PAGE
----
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Friday, June 13, 2008
HELEBORUS Winter Rose
One of the most interesting and popular plants for Winter colour is the Heleborus or Lenton Rose.
The most commonly growing one is Helibrium Orientalis, the Lenton Rose.
It is a native of NE Greece, European Turkey, and Soviet Georgia at up to 2200m altitude.
It's natural habitat is in scrub and at the edges of woods and forests. There are a number of variations which are often found in the wild.
In recent years both in New Zealand and overseas plant breeding programmes have created new and named cultures of beautiful plants.
Flowering in later in Winter they send upright stems up through the old leaves. The slightly nodding flowers open to show beautiful markings and interesting stamen patterns.
They set seed rapidly and the bet way to gather them is to let the seed fall to the ground and germinate beside the parent plant. You can shift the young plants the next year.
Winter roses (hellebores) bring a delicate splash of colour when there is not much else in bloom. They look wonderful planted en masse under trees for a wintry woodland effect, and will flower from June until November.
They are notable for their nodding flowers and unusually delicate colours; perhaps the most familiar is Helleborus orientalis. But there are others with interesting flowers and leaves, such as the tender H. lividus, which has green flowers streaked with purple. Plant-breeding programmes here and overseas have produced new cultures of beautiful plants.
They set seed rapidly and the best way to gather them is to let the seed fall to the ground and germinate beside the parent plant. You can move the young plants the following year. (Note: all parts of the plant are poisonous.)
As well as for their most welcome late-winter or very-early-spring flowers, hellebores are rapidly gaining in popularity among discerning gardeners for their handsome, mostly evergreen foliage.
Hellebores bloom in winter and early spring when cool days keep flowers fresh over an extended period. The inconspicuous petals and stamens drop as the temperatures rise, but the sepals that form the bell remain attractive into late spring. The softly colored bells are either green, white or various shades of dark red to plum. Some have spots inside the bells and others are rimmed in maroon. All are borne above leathery foliage on plants 60cm high.
Hellebores thrive in lightly or partly shaded places, where the soil has been thoroughly prepared with an abundance of organic material. Because the roots resent disturbance, prepare soil thoroughly with an plenty of organic material before planting in spring or autumn. Maintain high fertility with an annual dressing of compost or well-rotted manure each fall and a light spring application of fertilizer. Cut back any leaves damaged by winter weather. New foliage will appear. Deep, frequent watering is necessary in dry weather.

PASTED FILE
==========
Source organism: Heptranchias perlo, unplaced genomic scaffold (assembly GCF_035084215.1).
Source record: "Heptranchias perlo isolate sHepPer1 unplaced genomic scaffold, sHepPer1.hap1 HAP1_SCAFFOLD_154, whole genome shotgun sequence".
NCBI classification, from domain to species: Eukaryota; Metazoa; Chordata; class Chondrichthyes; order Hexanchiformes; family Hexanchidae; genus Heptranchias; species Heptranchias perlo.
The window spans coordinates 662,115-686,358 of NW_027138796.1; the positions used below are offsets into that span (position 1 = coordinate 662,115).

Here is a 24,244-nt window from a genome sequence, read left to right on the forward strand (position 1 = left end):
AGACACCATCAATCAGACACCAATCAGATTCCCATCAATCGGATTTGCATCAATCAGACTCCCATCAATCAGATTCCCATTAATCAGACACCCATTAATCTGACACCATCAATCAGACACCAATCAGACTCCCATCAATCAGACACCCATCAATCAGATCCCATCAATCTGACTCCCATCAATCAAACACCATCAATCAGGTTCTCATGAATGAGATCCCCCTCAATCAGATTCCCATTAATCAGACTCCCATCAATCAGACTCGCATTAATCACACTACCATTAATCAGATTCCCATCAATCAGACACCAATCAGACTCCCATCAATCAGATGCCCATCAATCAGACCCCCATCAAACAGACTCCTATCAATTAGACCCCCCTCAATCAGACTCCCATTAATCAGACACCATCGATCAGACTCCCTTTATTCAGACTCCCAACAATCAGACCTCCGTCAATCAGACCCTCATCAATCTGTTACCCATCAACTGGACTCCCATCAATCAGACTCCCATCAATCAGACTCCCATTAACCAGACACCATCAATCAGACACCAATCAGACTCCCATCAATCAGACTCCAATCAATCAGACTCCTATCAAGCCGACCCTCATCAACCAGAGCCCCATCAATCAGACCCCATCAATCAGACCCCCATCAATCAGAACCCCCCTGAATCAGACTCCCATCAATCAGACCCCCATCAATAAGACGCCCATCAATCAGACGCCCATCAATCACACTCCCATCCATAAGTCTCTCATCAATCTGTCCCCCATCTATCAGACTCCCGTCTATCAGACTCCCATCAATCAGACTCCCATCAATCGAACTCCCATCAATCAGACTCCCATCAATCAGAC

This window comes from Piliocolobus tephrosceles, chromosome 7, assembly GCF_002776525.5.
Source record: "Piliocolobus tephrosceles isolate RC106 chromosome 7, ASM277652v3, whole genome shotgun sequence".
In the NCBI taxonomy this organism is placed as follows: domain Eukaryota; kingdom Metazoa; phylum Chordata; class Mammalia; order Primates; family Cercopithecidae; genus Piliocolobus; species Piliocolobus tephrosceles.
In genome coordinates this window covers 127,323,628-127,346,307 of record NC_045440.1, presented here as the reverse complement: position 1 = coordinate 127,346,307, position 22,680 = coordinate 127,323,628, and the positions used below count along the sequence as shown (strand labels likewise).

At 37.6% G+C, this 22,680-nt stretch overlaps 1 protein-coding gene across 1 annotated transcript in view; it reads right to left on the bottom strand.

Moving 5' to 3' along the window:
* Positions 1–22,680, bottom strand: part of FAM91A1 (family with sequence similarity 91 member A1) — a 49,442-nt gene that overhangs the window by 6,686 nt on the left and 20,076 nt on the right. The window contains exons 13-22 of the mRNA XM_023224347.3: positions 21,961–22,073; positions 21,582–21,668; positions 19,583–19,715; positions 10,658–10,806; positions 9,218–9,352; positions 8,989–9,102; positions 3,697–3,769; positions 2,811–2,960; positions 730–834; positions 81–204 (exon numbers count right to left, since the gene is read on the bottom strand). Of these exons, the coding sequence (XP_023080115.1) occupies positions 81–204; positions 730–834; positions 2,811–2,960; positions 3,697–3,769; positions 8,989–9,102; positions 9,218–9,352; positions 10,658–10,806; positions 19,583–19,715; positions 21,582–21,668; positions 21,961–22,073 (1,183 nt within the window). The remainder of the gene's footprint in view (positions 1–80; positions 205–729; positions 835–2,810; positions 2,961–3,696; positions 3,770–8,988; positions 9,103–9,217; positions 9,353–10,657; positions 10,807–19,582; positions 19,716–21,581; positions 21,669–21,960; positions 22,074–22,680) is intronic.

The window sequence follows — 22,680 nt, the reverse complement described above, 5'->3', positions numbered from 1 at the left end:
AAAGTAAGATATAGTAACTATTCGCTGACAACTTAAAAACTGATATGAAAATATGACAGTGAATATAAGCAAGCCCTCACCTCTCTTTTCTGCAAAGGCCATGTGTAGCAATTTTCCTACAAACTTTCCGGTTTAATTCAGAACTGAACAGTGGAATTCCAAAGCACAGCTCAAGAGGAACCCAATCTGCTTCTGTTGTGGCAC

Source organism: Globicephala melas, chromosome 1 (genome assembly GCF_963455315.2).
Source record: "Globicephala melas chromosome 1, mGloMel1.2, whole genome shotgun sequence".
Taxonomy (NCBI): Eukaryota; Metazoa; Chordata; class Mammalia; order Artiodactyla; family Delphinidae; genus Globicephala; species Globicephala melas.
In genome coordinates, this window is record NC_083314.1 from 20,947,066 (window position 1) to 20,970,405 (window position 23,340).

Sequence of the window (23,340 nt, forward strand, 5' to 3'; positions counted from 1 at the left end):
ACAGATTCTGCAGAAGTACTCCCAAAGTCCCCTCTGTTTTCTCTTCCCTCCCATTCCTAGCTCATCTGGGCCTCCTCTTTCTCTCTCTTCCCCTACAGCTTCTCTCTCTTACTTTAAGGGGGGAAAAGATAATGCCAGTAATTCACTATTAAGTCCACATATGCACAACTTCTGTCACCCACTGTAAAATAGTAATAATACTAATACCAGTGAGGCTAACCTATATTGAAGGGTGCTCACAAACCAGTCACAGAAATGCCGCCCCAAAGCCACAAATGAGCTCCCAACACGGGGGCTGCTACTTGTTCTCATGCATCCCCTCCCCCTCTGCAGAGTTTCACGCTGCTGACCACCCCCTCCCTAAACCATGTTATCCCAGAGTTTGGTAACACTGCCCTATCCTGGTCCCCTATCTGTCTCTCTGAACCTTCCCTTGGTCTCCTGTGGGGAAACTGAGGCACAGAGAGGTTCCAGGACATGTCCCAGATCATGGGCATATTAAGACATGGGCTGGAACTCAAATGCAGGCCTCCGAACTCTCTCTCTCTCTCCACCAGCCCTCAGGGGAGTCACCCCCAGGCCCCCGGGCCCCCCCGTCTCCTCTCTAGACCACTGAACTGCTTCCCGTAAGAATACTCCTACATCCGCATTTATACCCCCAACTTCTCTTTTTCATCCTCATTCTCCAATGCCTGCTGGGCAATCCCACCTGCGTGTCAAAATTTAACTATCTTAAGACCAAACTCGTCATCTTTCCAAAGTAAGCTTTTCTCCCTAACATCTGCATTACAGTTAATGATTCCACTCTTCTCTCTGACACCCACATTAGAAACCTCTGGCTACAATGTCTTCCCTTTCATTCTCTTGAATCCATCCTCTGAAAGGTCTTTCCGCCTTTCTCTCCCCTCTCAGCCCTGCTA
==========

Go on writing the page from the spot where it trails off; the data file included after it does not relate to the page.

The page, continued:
If you must divide the plants to build stock, this is best done just after flowering, but otherwise do not disturb them. H. orientalis, in particular, hybridizes and self-seeds quite freely; it is fun to grow seedlings on your own, but only fresh seeds will germinate readily.
All parts of hellebores are poisonous to humans and animals.
Helleborus orientalis (Lenten rose) is easier to grow than H. niger and usually blooms a little later, with small clusters of cup-shaped, nodding flowers ranging from white, often speckled with maroon, to pale green, through pink to purple. Growing to 60cm tall, it is hardy and is not heat-tolerant.
Helleborus argutifolius [H. corsicus] (spiny-toothed hellebore) has nodding clusters of pale green bells above spiny-edged dark leathery leaves. These coarse-textured plants are bulky and grow to 60cm tall. They are short-lived but often self-seed.
Helleborus foetidus (stinking hellebore) is similar to H. argutifolius in height and shape. The green flowers have maroon rims and the dark leaves are divided into long narrow leaflets. Both species bloom in late winter or spring.
Helleborus niger (Christmas rose), somewhat temperamental, is the best known species. It has cup-shaped, nodding flowers opening pure white and turning blush pink, blooming in late winter to early spring. The dark foliage is evergreen, and the plant grows to 20 - 30cm high.
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